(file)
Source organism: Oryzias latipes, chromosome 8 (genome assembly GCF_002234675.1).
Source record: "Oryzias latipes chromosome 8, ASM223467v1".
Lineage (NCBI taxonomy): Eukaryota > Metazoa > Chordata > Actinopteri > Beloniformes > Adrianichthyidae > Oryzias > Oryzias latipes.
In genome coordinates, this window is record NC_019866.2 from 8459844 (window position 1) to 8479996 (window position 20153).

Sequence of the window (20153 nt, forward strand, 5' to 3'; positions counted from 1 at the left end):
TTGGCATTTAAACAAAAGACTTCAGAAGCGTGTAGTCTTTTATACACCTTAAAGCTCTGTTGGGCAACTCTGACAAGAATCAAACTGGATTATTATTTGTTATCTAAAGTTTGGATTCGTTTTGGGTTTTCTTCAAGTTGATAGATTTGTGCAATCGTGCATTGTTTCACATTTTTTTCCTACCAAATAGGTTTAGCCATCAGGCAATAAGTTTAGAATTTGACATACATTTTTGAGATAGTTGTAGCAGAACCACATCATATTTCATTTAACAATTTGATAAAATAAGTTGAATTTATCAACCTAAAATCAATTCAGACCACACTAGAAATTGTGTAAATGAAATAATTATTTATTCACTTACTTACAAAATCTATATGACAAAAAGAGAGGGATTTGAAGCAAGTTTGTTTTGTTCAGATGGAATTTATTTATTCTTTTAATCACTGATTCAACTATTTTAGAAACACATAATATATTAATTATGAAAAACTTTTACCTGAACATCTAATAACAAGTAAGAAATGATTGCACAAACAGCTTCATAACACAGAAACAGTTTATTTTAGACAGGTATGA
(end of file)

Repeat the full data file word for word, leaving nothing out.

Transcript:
Source organism: Oryzias latipes, chromosome 8 (genome assembly GCF_002234675.1).
Source record: "Oryzias latipes chromosome 8, ASM223467v1".
Lineage (NCBI taxonomy): Eukaryota > Metazoa > Chordata > Actinopteri > Beloniformes > Adrianichthyidae > Oryzias > Oryzias latipes.
In genome coordinates, this window is record NC_019866.2 from 8459844 (window position 1) to 8479996 (window position 20153).

Sequence of the window (20153 nt, forward strand, 5' to 3'; positions counted from 1 at the left end):
TTGGCATTTAAACAAAAGACTTCAGAAGCGTGTAGTCTTTTATACACCTTAAAGCTCTGTTGGGCAACTCTGACAAGAATCAAACTGGATTATTATTTGTTATCTAAAGTTTGGATTCGTTTTGGGTTTTCTTCAAGTTGATAGATTTGTGCAATCGTGCATTGTTTCACATTTTTTTCCTACCAAATAGGTTTAGCCATCAGGCAATAAGTTTAGAATTTGACATACATTTTTGAGATAGTTGTAGCAGAACCACATCATATTTCATTTAACAATTTGATAAAATAAGTTGAATTTATCAACCTAAAATCAATTCAGACCACACTAGAAATTGTGTAAATGAAATAATTATTTATTCACTTACTTACAAAATCTATATGACAAAAAGAGAGGGATTTGAAGCAAGTTTGTTTTGTTCAGATGGAATTTATTTATTCTTTTAATCACTGATTCAACTATTTTAGAAACACATAATATATTAATTATGAAAAACTTTTACCTGAACATCTAATAACAAGTAAGAAATGATTGCACAAACAGCTTCATAACACAGAAACAGTTTATTTTAGACAGGTATGA